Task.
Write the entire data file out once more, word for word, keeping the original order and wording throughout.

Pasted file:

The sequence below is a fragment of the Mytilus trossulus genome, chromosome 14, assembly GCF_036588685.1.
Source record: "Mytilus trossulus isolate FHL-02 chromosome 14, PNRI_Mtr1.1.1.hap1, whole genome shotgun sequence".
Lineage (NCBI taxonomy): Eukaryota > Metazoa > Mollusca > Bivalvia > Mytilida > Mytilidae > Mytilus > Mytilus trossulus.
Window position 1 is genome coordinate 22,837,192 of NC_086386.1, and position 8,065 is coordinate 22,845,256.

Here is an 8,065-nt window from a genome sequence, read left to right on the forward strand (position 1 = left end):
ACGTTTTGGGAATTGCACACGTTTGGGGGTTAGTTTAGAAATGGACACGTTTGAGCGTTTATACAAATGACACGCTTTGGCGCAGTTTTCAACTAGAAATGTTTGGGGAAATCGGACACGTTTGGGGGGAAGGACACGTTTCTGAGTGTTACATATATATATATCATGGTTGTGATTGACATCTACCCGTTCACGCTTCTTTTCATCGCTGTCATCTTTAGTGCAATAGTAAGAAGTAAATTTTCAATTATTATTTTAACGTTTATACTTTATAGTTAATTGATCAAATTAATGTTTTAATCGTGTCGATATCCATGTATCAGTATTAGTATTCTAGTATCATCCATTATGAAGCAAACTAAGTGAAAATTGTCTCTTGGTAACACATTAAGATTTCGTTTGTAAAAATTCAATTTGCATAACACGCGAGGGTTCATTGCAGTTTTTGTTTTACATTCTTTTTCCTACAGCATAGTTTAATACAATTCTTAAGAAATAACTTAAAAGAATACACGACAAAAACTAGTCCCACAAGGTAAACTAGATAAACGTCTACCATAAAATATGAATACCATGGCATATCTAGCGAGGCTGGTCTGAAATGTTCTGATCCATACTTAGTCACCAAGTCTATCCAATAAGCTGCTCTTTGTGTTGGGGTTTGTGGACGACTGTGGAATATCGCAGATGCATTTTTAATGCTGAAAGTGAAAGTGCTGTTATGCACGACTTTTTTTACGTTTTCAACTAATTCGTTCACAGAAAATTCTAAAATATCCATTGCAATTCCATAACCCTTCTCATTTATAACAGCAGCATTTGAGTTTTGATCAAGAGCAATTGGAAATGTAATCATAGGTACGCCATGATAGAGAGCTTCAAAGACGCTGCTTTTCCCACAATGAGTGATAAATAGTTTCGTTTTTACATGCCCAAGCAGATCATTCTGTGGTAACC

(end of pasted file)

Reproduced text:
The sequence below is a fragment of the Mytilus trossulus genome, chromosome 14, assembly GCF_036588685.1.
Source record: "Mytilus trossulus isolate FHL-02 chromosome 14, PNRI_Mtr1.1.1.hap1, whole genome shotgun sequence".
Lineage (NCBI taxonomy): Eukaryota > Metazoa > Mollusca > Bivalvia > Mytilida > Mytilidae > Mytilus > Mytilus trossulus.
Window position 1 is genome coordinate 22,837,192 of NC_086386.1, and position 8,065 is coordinate 22,845,256.

Here is an 8,065-nt window from a genome sequence, read left to right on the forward strand (position 1 = left end):
ACGTTTTGGGAATTGCACACGTTTGGGGGTTAGTTTAGAAATGGACACGTTTGAGCGTTTATACAAATGACACGCTTTGGCGCAGTTTTCAACTAGAAATGTTTGGGGAAATCGGACACGTTTGGGGGGAAGGACACGTTTCTGAGTGTTACATATATATATATCATGGTTGTGATTGACATCTACCCGTTCACGCTTCTTTTCATCGCTGTCATCTTTAGTGCAATAGTAAGAAGTAAATTTTCAATTATTATTTTAACGTTTATACTTTATAGTTAATTGATCAAATTAATGTTTTAATCGTGTCGATATCCATGTATCAGTATTAGTATTCTAGTATCATCCATTATGAAGCAAACTAAGTGAAAATTGTCTCTTGGTAACACATTAAGATTTCGTTTGTAAAAATTCAATTTGCATAACACGCGAGGGTTCATTGCAGTTTTTGTTTTACATTCTTTTTCCTACAGCATAGTTTAATACAATTCTTAAGAAATAACTTAAAAGAATACACGACAAAAACTAGTCCCACAAGGTAAACTAGATAAACGTCTACCATAAAATATGAATACCATGGCATATCTAGCGAGGCTGGTCTGAAATGTTCTGATCCATACTTAGTCACCAAGTCTATCCAATAAGCTGCTCTTTGTGTTGGGGTTTGTGGACGACTGTGGAATATCGCAGATGCATTTTTAATGCTGAAAGTGAAAGTGCTGTTATGCACGACTTTTTTTACGTTTTCAACTAATTCGTTCACAGAAAATTCTAAAATATCCATTGCAATTCCATAACCCTTCTCATTTATAACAGCAGCATTTGAGTTTTGATCAAGAGCAATTGGAAATGTAATCATAGGTACGCCATGATAGAGAGCTTCAAAGACGCTGCTTTTCCCACAATGAGTGATAAATAGTTTCGTTTTTACATGCCCAAGCAGATCATTCTGTGGTAACC